So, regardless of the market, the opinions of agents and publishers, my philosophy is: Don’t get caught up in jealousy over another’s success. Don’t try to control the uncontrollable, like readers' taste and what is or isn’t being published. Control those things you can and if you want to be published, be willing to work hard to perfect your craft. If you get knocked down, get back up. Writing is a business so learn the business to the best of your ability. Carry a lightning rod and always keep your eye open to look out for your own luck.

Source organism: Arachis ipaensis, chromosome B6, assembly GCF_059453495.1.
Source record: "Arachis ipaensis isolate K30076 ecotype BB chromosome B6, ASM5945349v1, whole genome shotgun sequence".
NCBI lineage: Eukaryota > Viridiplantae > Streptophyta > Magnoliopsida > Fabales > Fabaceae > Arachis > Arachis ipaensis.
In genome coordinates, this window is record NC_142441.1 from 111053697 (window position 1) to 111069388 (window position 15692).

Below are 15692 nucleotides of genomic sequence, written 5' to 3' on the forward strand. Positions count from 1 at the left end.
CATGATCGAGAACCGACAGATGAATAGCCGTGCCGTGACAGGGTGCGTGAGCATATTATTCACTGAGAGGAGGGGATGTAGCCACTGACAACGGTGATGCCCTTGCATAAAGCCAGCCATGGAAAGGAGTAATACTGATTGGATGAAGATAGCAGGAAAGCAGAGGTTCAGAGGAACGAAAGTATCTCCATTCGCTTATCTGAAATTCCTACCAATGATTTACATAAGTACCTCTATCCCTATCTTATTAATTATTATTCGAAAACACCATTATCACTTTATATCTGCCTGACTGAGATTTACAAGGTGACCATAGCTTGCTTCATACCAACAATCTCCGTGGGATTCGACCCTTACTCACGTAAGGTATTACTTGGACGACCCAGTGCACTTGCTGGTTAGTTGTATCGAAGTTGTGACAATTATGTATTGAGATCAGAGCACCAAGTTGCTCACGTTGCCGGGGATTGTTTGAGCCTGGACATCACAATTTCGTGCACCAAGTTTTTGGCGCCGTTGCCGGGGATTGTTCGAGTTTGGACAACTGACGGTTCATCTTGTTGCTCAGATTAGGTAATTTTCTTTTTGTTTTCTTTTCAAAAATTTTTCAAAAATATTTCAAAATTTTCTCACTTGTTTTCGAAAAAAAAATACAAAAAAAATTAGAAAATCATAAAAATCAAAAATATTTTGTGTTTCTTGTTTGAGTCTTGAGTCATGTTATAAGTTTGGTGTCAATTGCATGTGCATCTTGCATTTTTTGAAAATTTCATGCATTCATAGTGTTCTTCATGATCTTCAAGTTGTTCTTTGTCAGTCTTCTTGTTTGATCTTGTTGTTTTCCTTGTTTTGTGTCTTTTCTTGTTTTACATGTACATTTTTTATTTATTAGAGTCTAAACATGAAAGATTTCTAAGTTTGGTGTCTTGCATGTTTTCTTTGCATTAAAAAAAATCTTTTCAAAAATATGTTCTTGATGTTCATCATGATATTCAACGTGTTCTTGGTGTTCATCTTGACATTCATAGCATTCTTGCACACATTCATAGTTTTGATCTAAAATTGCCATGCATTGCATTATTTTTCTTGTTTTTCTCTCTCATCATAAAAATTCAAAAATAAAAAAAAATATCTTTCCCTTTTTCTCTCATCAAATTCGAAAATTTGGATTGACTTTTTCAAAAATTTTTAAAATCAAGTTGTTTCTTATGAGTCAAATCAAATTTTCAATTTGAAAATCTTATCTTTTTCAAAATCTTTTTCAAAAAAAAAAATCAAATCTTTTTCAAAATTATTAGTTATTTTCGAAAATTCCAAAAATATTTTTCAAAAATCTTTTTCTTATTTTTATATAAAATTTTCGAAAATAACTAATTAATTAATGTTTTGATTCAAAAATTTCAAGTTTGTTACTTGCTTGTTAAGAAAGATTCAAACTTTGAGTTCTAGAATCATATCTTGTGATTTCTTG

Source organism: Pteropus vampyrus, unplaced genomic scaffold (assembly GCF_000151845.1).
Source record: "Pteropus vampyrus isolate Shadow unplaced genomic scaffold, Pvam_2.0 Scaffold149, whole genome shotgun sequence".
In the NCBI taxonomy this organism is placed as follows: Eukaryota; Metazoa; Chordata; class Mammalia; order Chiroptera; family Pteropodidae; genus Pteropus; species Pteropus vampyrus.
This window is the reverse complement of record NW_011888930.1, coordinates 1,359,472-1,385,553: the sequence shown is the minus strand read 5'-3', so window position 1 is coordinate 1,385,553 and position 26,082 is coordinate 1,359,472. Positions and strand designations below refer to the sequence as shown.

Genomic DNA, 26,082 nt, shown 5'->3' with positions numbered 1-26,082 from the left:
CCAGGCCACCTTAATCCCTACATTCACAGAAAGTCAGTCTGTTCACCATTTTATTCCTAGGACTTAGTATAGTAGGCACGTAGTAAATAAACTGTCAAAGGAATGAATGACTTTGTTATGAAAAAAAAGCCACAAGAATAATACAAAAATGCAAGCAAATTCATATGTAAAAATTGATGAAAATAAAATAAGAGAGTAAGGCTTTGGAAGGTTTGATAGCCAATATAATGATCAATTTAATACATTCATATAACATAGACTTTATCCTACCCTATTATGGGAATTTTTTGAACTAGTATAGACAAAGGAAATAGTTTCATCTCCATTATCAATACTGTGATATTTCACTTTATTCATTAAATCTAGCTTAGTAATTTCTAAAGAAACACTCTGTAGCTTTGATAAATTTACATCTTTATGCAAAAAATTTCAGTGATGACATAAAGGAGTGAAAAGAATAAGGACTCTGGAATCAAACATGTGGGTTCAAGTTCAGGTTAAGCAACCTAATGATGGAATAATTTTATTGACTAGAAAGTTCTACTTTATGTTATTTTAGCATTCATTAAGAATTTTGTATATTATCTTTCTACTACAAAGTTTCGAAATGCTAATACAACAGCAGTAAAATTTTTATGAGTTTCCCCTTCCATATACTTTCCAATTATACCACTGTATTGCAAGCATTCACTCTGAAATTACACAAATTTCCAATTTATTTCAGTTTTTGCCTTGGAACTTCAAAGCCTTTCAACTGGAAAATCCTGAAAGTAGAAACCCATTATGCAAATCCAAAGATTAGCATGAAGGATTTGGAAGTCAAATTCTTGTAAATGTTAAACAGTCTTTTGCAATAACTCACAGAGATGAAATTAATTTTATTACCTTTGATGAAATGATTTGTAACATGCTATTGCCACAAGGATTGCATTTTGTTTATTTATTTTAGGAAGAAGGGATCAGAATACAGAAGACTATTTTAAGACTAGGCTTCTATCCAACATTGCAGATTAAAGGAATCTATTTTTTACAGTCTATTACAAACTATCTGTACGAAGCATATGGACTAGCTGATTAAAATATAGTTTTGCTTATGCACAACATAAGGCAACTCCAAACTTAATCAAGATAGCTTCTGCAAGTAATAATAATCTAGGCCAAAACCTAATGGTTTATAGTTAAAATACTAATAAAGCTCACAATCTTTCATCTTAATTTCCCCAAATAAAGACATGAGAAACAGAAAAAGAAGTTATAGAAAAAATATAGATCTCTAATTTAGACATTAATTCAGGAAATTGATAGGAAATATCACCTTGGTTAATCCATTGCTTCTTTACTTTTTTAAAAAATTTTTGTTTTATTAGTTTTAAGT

“Opportunity dances with those already on the dance floor.”

What do you say? Shall we dance?

Sia McKye has spent over twenty years in marketing and promotion. She's written and published various articles on writing, marketing, and promotion. She's a Marketing Rep by profession and also writes fiction.


Margay said...